Earlier this week, we posted about the marriage equality debate happening now in Ireland, and the role of Catholic bishops and laity on both sides of the issue. Today we will look at some other Catholic LGBT issues in both the Republic of Ireland and the six counties which comprise Northern Ireland. These issues include marriage benefits, adoption, religious liberty, and gay priests.
In the heavily Catholic Republic of Ireland, where the marriage equality debate is occurring, Bishop Kevin Doran of the diocese of Elphin, a strong advocate against marriage equality has also spoken in opposition to lesbian and gay couples adopting children. In a talk in the city of Roscommon, Doran spoke about the importance of procreation in marriage and the idea of complementarity of the the sexes being important for child-rearing.
But Doran did make some concessions. Gay Star News reported:
“Although slamming gay marriage and adoption, Doran did say that the state should ensure gay couples in committed relationships should have inheritance and visiting rights in the event of illness or death. He also said that the church, ‘condemns without reservation words or actions which are intended to injure, ridicule or undermine homosexual people.’ “
Catholic opposition to adoption by gay and lesbian couples was also in the spotlight in the more Protestant Northern Ireland, where the Catholic bishops have chosen to sever ties with an adoption agency which has agreed to let such couples adopt. Gay Star News provided details:
“The agency in question is The Family Care Society NI. The agency was originally founded by the Church and has offices in Belfast.
“Adoption laws were changed in Northern Ireland in 2012 to allow same-sex couples to adopt. . . .
“In a statement. . ., the Catholic Bishops of Northern Ireland said, ‘It is unreasonable for legislators to oblige faith-based organizations to act against their fundamental and reasonable religious beliefs in the provision of services that contribute to the common good.
” ‘As a result the Family Care Society is now legally obliged to receive and process applications in accordance with the new and wider interpretation of adoption law established by the High Court decision.
” ‘Since the provision of adoption services in Northern Ireland now also involves acting against the Church’s teaching and ethos, we too have no option but to end the long established relationship between the Church and The Family Care Society NI.’ “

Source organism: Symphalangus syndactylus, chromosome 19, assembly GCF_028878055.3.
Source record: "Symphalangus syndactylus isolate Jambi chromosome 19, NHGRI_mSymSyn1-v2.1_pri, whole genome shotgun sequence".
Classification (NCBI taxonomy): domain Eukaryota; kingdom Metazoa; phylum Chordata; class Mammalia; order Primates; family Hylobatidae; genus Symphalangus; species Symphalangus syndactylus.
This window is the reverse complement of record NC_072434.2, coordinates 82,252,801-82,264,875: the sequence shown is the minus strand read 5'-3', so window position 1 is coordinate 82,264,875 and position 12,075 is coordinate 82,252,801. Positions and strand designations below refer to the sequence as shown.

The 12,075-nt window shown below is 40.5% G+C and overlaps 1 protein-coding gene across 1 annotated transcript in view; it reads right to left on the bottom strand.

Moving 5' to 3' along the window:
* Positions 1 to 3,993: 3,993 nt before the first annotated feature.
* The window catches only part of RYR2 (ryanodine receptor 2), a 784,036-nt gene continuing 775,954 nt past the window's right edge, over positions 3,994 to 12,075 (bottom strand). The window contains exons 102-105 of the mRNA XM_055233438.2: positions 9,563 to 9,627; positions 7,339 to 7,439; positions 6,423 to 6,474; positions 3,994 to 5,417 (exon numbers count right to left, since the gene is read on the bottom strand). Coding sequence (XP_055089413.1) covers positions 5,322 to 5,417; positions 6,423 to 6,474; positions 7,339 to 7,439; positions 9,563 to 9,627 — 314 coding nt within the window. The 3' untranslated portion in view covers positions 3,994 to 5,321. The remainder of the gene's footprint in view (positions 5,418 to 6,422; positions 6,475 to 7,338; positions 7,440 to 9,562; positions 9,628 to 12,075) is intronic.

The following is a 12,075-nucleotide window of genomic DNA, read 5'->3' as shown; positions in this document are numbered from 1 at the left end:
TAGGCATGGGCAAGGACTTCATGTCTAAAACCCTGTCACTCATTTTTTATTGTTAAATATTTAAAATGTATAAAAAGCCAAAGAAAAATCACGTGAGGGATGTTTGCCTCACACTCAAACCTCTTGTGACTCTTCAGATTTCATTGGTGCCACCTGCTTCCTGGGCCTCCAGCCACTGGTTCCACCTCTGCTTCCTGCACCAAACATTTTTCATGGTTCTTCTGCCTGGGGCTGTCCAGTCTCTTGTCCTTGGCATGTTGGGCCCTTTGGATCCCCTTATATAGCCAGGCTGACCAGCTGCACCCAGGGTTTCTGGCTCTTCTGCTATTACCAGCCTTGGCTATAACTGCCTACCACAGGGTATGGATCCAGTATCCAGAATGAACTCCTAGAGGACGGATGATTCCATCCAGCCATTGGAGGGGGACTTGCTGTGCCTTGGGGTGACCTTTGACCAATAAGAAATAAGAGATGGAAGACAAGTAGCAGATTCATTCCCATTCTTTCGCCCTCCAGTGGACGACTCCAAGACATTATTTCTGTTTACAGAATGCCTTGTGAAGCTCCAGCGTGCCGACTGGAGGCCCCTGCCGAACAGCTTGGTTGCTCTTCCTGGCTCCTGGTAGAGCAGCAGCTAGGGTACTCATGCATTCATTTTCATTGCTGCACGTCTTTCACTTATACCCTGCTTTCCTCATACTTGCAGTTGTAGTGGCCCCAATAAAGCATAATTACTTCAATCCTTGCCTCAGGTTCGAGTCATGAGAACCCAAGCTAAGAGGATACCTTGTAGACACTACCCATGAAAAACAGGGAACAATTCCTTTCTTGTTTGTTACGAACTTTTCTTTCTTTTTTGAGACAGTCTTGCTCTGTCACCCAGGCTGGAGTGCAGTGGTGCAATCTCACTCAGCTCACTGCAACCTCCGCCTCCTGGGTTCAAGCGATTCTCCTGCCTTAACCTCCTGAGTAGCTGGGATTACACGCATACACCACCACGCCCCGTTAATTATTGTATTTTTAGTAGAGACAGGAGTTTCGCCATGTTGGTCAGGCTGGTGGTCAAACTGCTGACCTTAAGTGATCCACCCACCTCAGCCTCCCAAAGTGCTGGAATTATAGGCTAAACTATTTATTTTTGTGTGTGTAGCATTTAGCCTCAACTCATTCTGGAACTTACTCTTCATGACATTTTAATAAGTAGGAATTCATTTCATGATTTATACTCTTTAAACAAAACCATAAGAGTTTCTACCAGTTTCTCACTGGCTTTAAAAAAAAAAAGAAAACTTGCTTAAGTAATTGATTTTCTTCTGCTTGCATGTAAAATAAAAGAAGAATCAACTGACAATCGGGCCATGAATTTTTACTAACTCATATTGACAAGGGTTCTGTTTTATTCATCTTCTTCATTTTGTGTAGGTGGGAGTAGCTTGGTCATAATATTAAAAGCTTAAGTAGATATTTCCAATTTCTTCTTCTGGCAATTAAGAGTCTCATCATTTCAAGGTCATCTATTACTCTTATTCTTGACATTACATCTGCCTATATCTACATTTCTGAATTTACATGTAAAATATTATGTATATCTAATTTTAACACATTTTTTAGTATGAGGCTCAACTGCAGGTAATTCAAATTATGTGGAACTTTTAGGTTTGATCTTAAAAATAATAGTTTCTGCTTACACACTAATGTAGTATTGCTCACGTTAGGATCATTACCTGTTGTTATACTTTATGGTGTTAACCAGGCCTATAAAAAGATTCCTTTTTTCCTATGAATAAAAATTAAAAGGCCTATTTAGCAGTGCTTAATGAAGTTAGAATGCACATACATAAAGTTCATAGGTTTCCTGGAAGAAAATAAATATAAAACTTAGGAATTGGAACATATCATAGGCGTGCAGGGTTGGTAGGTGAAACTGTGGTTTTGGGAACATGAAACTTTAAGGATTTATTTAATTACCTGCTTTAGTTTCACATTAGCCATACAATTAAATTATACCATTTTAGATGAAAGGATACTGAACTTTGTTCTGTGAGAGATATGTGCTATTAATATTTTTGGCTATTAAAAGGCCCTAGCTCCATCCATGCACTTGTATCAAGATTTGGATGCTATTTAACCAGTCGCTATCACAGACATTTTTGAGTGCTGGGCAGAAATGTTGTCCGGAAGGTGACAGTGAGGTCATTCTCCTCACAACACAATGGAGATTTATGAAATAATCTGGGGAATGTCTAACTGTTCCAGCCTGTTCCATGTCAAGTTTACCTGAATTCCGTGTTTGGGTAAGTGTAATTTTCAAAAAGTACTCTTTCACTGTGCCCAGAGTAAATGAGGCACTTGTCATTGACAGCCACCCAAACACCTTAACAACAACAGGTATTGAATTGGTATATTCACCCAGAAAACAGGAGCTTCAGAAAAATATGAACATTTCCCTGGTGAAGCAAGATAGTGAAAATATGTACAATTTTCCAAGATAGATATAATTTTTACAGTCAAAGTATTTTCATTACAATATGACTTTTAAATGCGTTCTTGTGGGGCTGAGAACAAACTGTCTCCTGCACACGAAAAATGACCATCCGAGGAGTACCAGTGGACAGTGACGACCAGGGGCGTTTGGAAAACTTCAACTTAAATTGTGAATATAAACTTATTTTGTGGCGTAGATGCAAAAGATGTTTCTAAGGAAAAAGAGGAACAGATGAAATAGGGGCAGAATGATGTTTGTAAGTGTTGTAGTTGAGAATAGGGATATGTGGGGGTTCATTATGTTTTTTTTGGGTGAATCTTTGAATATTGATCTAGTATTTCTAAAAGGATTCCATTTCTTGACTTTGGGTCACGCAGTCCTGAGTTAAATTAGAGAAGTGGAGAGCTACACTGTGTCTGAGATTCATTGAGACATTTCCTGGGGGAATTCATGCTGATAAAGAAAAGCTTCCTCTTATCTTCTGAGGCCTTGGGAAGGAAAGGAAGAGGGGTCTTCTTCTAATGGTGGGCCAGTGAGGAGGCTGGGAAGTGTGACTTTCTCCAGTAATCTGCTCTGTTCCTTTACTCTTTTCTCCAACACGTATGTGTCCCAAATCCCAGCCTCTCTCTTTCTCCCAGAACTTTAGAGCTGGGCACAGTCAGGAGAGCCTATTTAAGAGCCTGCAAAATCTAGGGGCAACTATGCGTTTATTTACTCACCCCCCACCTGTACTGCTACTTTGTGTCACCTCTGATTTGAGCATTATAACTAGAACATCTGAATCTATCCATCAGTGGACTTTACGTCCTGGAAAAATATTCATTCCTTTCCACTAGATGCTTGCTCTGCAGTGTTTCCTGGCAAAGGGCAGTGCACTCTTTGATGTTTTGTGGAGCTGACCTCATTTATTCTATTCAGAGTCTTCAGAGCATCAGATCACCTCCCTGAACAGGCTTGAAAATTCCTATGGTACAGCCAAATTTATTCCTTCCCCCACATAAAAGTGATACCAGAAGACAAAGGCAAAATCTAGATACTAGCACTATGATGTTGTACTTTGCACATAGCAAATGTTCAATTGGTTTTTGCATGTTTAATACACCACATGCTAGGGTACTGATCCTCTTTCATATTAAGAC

It is curious that when discussing adoption and Catholic teaching, these bishops only focus on the sexual relationship of the couple, and not the importance of a child being raised in a loving household.
In a related story, Paul Givan, a politician with the heavily Protestant Democratic Unionist Party of Northern Ireland, has called for “reasonable accommodation” for religious conscience as part of his Freedom of Conscience Amendment Bill which he is proposing. The bill was in response to a case in which a Christian baker refused to make a cake of the Sesame Street characters Bert and Ernie, with the slogan “Support Gay Marriage” and including the logo of Queerspace, an LGBTQ organization in Belfast.
The Irish nation has also had an inside view into the lives of some of its gay priests through the publication of a sociological study of priesthood by former seminarian Dr. John Weafer.
Entitled Thirty-Three Good Men: Celibacy, Obedience and Identity, the book examines the lives of a sampling of priests in the context of a variety of their life struggles. The parts about gay priests have been receiving the most press attention. The Huffington Post report on the book discussed one gay priest, known as Fr. L, who went on to have a sexual relationship with another priest:
“Fr L went on to discover a ‘clerical gay scene in Ireland,’ saying he believed there were ‘quite a lot of gay guys in the priesthood’ and during one visit to a gay bar in Dublin recognized at least nine priests in the venue.
“Weafer said he did not believe the church hierarchy would be surprised to read these revelations.
” ‘There is a support group for gay priests in Ireland and one respondent said a number of bishops had been invited and met with them in an informal setting,’ Weafer told The Huffington Post over the phone.”
In a story about the book in The Belfast Telegraph, the author noted the difficult situation gay priests live in:
“He believes that there are ‘quite a lot of gay guys in the priesthood’ and on one occasion when he went into a gay bar in Dublin, he recognised at least nine priests in the bar. . . .
” ‘As long as priests don’t go public and don’t flaunt those actions that don’t correspond with being a celibate priest’ they turn a blind eye, he claimed. . . .
“According to Dr Weafer: ‘If a priest was to say in the morning “I am gay,” he would be fired. Priests have learned to keep their heads down.’ “
Given the marriage equality debate and these other controversies which have emerged, Ireland, north and south, seems poised for some lively national dialogues about LGBT people and religion. One news story noted that at least 20,000 students in Ireland have registered to vote to participate in the marriage equality referendum in the spring. Irish celebrities such as actor Colin Farrell have also become involved in the discussion, making public statements in support of marriage equality.
It would be wonderful if the bishops would relax their defensive posture somewhat and listen to the stories of LGBT people, even their own gay priests. They would learn so much about life, love, and faith.
–Francis DeBernardo, New Ways Ministry
The Independent: “Bishop supports inheritance rights for gay couples”